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|Title:||Characterisation of tool wear and failure|
|Source:||Lee, L.C.,Lam, K.Y.,Liu, X.D. (1994-01). Characterisation of tool wear and failure. Journal of Materials Processing Tech. 40 (1-2) : 143-153. ScholarBank@NUS Repository.|
|Abstract:||With machine tool becoming progressively more automated and integrated it is vital that stoppages should be minimised. One critical area that remains a problem is the accurate prediction of tool wear and tool failure. Due to the inconsistency of tool deterioration even under controlled conditions it is extremely uneconomical to use a statistically determined "safe" tool life. A more viable alternative is to monitor the tool during cutting and give a pre-warning just prior to tool failure. Numerous attempts have been made to design a suitable tool-wear sensor using parameters such as cutting force, temperature, acoustic emission, and so on. These approaches tend to treat the symptom. Another approach is to study the cause and the mechanisms leading to tool wear. Until now, most studies have assumed a two-dimensional loading. In the present paper a three-dimensional loading is attempted. Here, an experimental set-up using a split-tool is presented to measure the loading on the rake face during cutting. Using a finite-element analysis, the principal and von Mises stresses in the tool are examined to ascertain the points of highest stress. From this, it is possible to predict the mode and location of tool failure. The main conclusions that can be drawn are firstly, the number of areas subjected to tensile stress and the magnitude of the stress is smaller with a rounded nose tool than a sharp tool. Secondly, three regions along the cutting edge experience exceptional high stresses and are most susceptible to failure. Thirdly, tensile stresses are found only near the cutting edge. This refutes findings using two-dimensional loadings. © 1994.|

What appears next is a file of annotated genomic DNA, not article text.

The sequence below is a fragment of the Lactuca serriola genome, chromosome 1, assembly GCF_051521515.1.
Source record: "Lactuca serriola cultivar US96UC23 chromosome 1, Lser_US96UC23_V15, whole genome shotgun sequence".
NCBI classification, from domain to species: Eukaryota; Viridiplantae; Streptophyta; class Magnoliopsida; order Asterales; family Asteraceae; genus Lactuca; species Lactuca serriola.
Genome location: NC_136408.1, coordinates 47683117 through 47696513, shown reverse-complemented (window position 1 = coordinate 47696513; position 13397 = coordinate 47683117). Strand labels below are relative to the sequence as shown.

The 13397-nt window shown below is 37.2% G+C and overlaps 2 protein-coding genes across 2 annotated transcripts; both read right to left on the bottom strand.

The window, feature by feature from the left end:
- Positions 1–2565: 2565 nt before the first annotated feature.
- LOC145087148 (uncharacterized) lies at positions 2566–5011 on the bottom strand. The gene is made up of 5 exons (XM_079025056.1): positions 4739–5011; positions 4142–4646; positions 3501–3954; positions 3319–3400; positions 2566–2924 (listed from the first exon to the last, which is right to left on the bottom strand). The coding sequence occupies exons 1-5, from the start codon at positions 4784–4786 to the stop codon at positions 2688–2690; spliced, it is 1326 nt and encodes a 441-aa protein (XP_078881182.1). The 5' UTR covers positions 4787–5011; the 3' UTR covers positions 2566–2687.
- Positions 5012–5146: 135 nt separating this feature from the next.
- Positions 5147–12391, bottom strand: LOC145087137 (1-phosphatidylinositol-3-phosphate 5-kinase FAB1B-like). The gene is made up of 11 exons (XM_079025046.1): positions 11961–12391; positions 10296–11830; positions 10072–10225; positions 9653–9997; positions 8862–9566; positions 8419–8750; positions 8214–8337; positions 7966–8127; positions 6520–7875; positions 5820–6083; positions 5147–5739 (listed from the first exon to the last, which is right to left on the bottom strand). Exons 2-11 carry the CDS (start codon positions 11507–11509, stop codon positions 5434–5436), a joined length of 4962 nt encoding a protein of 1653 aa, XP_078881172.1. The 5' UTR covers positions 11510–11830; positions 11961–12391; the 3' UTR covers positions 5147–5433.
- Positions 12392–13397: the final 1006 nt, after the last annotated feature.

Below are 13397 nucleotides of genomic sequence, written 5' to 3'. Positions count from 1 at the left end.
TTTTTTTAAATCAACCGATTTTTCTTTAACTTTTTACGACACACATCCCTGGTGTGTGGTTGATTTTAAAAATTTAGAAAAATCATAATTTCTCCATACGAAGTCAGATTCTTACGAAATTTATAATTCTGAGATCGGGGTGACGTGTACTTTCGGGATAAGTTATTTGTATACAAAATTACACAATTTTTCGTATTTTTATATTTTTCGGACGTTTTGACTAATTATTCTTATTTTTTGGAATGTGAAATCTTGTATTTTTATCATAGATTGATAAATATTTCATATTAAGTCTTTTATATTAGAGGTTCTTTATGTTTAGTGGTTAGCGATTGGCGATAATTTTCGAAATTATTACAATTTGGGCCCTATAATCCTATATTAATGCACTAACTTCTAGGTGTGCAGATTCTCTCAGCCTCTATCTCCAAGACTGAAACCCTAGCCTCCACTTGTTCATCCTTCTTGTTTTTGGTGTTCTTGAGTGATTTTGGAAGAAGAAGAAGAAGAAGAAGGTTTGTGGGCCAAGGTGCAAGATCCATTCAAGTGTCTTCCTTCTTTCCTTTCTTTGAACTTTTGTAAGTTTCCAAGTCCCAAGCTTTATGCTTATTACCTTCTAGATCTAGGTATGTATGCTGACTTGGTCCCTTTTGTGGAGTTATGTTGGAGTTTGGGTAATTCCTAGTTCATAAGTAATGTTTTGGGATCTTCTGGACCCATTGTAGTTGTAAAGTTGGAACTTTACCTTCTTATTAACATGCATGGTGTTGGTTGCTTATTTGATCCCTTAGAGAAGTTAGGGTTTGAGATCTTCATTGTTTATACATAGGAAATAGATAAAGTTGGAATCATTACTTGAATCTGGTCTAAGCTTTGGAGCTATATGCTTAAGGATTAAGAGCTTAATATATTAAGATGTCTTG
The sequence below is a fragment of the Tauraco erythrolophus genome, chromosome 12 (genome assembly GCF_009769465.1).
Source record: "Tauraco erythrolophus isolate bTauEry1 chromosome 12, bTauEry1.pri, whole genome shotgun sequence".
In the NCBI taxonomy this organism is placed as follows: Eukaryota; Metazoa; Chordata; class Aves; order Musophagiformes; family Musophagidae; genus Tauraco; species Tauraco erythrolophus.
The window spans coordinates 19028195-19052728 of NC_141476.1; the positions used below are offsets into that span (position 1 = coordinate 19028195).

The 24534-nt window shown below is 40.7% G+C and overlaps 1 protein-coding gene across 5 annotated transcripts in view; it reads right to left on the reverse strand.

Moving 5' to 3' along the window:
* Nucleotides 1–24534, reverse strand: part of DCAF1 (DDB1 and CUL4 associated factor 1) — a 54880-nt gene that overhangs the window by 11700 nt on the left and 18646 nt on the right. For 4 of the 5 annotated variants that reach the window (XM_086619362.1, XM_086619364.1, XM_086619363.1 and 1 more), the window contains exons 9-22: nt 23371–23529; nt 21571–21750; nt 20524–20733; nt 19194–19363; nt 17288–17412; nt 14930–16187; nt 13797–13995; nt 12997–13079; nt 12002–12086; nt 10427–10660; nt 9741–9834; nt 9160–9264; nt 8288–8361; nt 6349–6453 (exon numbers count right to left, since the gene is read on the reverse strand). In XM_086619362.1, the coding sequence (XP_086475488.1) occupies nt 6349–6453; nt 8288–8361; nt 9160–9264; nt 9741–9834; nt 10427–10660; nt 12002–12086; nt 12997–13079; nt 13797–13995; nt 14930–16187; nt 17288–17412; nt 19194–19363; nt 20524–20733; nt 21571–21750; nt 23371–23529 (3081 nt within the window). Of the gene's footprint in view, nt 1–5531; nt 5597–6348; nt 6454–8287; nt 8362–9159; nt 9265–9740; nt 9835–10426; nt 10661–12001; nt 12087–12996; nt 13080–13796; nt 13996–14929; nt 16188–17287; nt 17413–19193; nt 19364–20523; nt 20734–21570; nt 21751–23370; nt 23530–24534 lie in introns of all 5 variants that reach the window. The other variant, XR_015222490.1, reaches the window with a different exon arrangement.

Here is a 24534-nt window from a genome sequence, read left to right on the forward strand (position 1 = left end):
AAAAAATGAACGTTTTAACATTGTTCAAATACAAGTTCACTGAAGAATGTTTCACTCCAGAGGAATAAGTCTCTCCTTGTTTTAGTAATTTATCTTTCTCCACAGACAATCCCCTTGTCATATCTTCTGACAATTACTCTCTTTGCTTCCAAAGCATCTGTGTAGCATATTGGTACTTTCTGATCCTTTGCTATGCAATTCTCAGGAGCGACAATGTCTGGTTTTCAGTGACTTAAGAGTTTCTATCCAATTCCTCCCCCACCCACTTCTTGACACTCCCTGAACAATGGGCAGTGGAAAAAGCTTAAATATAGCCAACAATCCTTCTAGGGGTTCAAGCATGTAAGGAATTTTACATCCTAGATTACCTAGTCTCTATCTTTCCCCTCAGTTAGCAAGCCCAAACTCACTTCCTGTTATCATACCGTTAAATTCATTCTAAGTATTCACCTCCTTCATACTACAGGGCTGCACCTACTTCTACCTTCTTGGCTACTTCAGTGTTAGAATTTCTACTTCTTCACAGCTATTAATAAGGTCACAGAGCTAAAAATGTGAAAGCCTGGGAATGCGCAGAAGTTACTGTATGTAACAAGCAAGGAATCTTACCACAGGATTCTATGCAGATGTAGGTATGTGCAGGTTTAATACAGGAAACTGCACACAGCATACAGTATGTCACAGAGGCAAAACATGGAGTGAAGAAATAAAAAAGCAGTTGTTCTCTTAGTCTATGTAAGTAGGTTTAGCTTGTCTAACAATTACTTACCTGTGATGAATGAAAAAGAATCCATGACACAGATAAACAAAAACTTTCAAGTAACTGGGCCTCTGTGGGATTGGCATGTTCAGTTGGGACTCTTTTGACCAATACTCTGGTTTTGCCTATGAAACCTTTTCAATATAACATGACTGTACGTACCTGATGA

|Source Title:||Journal of Materials Processing Tech.|
|Appears in Collections:||Staff Publications|
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